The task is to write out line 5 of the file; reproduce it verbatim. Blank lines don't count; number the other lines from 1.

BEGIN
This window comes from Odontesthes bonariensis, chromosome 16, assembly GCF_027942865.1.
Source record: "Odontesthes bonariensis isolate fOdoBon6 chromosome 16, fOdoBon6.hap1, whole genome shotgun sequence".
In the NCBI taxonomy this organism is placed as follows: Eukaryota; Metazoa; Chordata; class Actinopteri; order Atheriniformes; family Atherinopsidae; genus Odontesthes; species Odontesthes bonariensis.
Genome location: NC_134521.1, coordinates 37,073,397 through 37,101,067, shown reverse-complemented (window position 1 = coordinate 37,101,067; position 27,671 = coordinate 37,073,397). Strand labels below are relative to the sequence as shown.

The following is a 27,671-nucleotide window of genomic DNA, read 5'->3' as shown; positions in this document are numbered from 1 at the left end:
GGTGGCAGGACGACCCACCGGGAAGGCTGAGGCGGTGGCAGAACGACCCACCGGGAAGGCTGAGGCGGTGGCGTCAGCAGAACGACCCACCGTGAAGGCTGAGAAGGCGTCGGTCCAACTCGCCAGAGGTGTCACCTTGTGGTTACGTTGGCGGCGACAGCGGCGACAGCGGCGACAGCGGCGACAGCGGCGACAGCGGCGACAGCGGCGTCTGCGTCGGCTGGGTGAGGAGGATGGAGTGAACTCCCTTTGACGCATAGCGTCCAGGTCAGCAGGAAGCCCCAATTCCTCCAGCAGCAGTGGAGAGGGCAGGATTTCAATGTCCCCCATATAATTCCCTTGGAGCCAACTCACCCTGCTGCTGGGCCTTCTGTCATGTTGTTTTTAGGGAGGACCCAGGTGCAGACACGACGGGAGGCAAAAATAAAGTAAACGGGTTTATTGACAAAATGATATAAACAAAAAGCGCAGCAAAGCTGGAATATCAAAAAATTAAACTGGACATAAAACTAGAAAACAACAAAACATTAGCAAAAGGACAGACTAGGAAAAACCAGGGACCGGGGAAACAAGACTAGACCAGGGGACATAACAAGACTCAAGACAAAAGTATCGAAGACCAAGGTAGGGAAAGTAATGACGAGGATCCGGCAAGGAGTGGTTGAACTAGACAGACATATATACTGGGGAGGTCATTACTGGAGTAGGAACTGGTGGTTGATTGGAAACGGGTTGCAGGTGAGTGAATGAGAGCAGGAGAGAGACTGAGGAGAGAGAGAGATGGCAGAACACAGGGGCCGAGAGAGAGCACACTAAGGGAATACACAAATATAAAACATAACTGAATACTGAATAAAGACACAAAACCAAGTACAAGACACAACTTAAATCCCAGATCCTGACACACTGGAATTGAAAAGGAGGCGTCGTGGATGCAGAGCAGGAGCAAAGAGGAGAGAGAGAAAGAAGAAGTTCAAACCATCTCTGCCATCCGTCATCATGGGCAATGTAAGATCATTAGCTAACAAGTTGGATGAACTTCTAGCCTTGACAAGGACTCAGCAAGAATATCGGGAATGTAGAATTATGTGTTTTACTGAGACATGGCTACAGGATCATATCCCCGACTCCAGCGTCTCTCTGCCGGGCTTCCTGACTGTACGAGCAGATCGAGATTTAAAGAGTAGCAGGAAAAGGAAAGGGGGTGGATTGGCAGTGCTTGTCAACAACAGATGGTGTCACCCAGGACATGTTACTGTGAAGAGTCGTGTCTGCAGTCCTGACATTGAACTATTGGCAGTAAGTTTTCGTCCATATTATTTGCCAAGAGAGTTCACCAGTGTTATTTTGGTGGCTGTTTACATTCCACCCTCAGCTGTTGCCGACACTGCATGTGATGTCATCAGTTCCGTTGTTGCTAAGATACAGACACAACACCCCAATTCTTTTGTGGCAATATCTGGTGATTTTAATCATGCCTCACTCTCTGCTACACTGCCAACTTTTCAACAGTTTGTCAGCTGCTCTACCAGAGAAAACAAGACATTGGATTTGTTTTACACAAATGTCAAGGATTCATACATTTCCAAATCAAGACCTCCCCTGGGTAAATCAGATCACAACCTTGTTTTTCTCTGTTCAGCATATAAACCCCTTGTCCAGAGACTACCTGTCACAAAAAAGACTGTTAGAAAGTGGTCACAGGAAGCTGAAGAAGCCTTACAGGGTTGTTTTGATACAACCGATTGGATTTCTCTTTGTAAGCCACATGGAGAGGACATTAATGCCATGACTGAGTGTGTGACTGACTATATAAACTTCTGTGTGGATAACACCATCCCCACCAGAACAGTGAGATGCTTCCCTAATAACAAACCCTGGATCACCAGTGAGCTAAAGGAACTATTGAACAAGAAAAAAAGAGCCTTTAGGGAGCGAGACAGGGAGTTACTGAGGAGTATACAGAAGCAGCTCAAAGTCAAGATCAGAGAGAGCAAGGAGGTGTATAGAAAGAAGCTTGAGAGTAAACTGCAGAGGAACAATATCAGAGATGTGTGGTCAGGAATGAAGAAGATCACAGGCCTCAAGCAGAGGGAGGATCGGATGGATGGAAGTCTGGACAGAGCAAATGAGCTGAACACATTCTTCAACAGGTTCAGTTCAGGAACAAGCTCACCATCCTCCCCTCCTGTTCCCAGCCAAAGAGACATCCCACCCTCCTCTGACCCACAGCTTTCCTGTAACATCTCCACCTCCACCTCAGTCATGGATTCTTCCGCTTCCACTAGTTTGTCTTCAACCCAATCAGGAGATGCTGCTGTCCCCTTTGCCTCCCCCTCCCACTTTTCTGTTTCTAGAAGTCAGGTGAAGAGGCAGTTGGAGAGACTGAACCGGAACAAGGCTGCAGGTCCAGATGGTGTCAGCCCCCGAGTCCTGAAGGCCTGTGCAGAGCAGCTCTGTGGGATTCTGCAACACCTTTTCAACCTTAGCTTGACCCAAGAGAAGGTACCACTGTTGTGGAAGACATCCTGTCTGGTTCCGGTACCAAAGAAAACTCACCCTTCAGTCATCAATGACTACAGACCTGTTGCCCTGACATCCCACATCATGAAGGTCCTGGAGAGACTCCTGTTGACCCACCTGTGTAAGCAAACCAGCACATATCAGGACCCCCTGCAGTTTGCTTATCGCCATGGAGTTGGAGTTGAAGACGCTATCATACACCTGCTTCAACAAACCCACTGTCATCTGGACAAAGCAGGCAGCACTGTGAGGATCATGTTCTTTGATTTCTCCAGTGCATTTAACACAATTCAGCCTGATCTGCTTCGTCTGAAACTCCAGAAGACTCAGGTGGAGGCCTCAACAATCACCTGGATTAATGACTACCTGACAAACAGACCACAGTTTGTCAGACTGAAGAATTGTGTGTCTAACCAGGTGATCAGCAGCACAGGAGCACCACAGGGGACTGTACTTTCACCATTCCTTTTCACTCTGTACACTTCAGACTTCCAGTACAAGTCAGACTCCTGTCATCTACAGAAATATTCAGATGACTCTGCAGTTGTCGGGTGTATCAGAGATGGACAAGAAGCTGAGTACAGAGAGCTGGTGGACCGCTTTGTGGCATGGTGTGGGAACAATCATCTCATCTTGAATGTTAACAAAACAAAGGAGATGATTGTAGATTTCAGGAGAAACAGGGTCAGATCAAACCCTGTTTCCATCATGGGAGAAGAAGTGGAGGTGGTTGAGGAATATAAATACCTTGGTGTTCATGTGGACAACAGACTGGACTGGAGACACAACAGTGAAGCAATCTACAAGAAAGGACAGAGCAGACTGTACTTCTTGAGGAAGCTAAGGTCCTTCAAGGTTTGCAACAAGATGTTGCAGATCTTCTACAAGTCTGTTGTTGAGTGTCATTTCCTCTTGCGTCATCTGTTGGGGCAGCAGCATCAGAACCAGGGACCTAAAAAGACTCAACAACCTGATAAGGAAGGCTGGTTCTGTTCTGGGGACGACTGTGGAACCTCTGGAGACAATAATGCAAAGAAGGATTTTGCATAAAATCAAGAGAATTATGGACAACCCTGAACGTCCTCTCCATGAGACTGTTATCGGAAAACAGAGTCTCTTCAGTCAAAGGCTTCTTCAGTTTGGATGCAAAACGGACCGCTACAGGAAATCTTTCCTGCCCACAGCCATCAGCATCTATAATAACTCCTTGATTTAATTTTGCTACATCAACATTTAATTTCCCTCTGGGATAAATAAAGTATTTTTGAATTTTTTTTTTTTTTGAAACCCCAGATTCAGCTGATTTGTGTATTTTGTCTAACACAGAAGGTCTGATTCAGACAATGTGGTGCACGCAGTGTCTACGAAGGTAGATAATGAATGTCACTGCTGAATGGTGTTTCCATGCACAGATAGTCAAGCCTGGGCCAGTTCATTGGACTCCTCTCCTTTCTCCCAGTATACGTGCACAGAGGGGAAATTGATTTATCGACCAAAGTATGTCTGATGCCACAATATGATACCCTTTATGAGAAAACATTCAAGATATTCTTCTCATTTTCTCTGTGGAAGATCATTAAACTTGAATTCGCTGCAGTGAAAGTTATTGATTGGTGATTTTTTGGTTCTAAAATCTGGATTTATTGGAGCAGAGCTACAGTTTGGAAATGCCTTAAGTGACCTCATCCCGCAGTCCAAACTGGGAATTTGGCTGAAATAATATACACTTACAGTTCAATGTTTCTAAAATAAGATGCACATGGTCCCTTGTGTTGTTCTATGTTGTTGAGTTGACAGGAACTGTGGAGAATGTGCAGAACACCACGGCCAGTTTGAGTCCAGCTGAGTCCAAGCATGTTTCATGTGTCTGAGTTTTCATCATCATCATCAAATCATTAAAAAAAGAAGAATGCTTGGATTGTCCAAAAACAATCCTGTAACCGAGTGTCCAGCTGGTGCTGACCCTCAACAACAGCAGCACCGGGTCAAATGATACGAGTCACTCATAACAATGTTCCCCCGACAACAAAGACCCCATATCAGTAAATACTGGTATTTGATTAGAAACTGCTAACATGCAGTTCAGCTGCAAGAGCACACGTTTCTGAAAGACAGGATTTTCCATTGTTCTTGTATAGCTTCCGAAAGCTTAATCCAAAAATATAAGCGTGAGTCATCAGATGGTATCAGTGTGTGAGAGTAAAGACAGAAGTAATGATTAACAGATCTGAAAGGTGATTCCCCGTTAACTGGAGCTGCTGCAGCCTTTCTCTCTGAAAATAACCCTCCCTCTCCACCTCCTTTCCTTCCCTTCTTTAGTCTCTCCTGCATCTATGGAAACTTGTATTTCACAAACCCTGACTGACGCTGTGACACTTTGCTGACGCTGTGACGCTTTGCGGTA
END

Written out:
The following is a 27,671-nucleotide window of genomic DNA, read 5'->3' as shown; positions in this document are numbered from 1 at the left end: